I’m working on a post about The Summer Prince by Alaya Dawn Johnson, and in the course of thinking about the characters, liminality has come up a lot.
Liminal places are in-between: Thresholds, passages, borders… Places for departures, and arrivals. Places, sometimes, for waiting. Places for people who didn’t fit anywhere else.
Liminal characters are multifaceted, or in-between… They have more than one relevant identity, personality, name… More than one homeland, family, culture, shape…
A lot of queer and/or trans* characters are liminal in some ways… to the point where these kinds of liminal identities are often taken as, or intended to be, symbols of queerness.
A lot of bi- or multi-cultural, -lingual, -racial, -ethnic, etc. characters illustrate and interact with liminality. Immigrants and refugees… Fugitives or spies… Traders, explorers, conquerors… Hostages… Those who leave the familiar for love, knowledge, freedom… Second- and third- generation immigrants, people with mixed ancestry, people with heritage in places that no longer exist… (That might describe the majority of people on Earth now or throughout history. We are always leaving homes and making new ones, finding, building, claiming our new lives…)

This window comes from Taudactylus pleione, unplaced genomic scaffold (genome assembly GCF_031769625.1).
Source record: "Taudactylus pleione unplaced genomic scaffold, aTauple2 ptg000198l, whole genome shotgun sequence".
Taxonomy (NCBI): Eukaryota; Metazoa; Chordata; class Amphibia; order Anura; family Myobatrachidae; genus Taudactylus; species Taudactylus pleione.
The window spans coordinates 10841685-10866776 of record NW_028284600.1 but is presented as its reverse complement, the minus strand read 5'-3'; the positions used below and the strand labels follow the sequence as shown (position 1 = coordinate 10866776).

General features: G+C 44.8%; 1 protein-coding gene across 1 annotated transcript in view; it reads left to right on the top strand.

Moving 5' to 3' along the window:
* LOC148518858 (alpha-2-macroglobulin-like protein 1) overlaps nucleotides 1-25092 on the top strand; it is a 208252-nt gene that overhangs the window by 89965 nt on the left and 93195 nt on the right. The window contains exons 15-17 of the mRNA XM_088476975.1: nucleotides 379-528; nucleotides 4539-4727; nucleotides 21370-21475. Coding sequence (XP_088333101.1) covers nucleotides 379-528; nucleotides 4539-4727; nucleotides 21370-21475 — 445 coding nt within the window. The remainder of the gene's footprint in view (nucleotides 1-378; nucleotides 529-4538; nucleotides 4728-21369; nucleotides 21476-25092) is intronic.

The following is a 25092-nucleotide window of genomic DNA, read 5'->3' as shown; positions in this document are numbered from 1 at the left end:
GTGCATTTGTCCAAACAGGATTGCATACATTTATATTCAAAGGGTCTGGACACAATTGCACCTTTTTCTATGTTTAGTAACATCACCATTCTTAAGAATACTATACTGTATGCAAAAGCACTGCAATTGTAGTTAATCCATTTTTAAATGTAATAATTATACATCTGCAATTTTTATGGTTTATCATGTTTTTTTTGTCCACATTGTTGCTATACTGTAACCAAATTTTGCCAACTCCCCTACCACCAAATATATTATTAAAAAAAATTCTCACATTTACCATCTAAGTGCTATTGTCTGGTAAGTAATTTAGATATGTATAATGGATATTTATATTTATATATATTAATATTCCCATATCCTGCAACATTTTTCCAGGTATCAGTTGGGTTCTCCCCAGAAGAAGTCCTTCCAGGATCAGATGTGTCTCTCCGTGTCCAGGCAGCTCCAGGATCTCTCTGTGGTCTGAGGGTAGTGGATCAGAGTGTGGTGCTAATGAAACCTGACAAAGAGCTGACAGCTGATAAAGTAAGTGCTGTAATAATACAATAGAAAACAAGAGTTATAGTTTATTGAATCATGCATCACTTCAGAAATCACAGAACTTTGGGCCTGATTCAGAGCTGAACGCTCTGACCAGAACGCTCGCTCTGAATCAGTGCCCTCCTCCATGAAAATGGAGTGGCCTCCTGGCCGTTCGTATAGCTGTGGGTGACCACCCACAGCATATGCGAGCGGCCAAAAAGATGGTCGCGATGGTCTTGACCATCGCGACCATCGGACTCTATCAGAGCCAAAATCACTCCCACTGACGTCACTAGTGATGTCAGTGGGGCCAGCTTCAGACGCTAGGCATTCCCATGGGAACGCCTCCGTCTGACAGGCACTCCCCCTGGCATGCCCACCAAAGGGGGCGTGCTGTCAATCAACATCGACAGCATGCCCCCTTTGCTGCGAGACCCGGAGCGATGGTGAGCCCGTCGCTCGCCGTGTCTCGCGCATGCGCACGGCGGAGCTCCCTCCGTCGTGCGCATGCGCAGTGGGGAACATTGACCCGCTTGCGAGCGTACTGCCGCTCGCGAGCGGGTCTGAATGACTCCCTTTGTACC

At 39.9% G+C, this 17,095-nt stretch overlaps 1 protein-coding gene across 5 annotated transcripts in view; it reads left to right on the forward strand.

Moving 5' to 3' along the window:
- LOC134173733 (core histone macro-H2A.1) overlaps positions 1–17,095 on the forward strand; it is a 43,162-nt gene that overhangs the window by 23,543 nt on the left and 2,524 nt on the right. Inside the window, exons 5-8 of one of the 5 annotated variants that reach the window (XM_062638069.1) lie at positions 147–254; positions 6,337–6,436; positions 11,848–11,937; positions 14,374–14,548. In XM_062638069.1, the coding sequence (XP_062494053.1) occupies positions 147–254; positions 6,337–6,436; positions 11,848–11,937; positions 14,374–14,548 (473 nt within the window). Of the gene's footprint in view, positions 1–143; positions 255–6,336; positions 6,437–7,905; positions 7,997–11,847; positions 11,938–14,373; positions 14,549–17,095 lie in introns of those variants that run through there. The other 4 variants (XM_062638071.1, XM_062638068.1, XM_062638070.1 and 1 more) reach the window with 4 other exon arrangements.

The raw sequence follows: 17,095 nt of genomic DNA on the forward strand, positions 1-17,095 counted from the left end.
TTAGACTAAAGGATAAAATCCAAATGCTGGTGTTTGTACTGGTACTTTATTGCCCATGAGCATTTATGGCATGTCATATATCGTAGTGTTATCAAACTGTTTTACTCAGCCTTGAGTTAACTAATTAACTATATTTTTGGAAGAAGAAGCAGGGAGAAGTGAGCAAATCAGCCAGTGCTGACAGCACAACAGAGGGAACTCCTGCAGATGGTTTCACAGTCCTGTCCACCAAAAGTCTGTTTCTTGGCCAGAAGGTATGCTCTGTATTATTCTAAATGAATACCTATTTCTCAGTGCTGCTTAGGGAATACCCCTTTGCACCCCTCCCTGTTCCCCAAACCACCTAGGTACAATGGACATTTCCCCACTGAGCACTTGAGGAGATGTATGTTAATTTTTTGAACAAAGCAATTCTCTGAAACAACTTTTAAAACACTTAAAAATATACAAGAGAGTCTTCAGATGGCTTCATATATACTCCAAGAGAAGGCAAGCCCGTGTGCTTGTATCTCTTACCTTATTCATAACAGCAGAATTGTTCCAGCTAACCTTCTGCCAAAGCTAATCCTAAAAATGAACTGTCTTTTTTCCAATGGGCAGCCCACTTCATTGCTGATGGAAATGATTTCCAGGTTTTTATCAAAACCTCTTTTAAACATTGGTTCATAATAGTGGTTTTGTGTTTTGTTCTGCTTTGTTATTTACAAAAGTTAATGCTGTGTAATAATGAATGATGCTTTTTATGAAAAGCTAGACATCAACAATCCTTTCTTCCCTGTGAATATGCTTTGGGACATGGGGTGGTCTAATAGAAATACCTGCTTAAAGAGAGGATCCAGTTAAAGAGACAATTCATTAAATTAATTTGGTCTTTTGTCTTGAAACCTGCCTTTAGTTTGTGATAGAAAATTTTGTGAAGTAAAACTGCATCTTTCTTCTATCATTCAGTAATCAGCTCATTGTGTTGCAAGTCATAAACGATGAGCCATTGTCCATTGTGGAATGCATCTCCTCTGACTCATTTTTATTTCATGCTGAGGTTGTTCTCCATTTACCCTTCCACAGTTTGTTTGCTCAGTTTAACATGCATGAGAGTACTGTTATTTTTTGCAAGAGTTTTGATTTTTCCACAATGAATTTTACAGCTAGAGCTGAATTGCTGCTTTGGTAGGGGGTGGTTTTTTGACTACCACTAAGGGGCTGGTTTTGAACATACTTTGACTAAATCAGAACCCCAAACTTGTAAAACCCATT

Liminality can mean showing different faces, or speaking different tongues, as needed. I don’t think characters who engage in code-switching are necessarily liminal figures, but they often seem to be. Slaves who are warriors. Gods who are slaves. Heroes disgraced. People rescued or repatriated, whether or not they wish to be.
What does liminality mean to you? What is its importance in your life? Who are your favorite liminal characters, in texts or works of any kind?